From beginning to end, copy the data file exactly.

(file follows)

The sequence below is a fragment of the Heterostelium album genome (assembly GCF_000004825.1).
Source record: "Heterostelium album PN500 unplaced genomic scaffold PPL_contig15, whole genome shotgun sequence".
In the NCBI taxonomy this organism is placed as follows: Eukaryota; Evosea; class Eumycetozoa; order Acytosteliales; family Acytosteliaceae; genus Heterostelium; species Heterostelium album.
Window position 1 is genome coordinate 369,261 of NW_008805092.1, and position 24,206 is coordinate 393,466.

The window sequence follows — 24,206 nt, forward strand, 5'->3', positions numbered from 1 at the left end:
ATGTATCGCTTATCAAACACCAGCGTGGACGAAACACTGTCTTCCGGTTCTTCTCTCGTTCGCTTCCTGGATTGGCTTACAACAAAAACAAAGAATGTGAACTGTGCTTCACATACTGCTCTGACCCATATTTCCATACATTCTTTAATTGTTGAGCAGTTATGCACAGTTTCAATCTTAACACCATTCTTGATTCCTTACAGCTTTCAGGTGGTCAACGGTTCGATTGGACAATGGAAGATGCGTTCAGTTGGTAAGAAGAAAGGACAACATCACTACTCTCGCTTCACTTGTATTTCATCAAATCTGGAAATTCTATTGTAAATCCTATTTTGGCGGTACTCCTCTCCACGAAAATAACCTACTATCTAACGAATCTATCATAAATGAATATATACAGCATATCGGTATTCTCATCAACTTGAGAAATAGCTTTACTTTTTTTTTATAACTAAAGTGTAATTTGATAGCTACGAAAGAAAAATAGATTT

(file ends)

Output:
The sequence below is a fragment of the Heterostelium album genome (assembly GCF_000004825.1).
Source record: "Heterostelium album PN500 unplaced genomic scaffold PPL_contig15, whole genome shotgun sequence".
In the NCBI taxonomy this organism is placed as follows: Eukaryota; Evosea; class Eumycetozoa; order Acytosteliales; family Acytosteliaceae; genus Heterostelium; species Heterostelium album.
Window position 1 is genome coordinate 369,261 of NW_008805092.1, and position 24,206 is coordinate 393,466.

The window sequence follows — 24,206 nt, forward strand, 5'->3', positions numbered from 1 at the left end:
ATGTATCGCTTATCAAACACCAGCGTGGACGAAACACTGTCTTCCGGTTCTTCTCTCGTTCGCTTCCTGGATTGGCTTACAACAAAAACAAAGAATGTGAACTGTGCTTCACATACTGCTCTGACCCATATTTCCATACATTCTTTAATTGTTGAGCAGTTATGCACAGTTTCAATCTTAACACCATTCTTGATTCCTTACAGCTTTCAGGTGGTCAACGGTTCGATTGGACAATGGAAGATGCGTTCAGTTGGTAAGAAGAAAGGACAACATCACTACTCTCGCTTCACTTGTATTTCATCAAATCTGGAAATTCTATTGTAAATCCTATTTTGGCGGTACTCCTCTCCACGAAAATAACCTACTATCTAACGAATCTATCATAAATGAATATATACAGCATATCGGTATTCTCATCAACTTGAGAAATAGCTTTACTTTTTTTTTATAACTAAAGTGTAATTTGATAGCTACGAAAGAAAAATAGATTT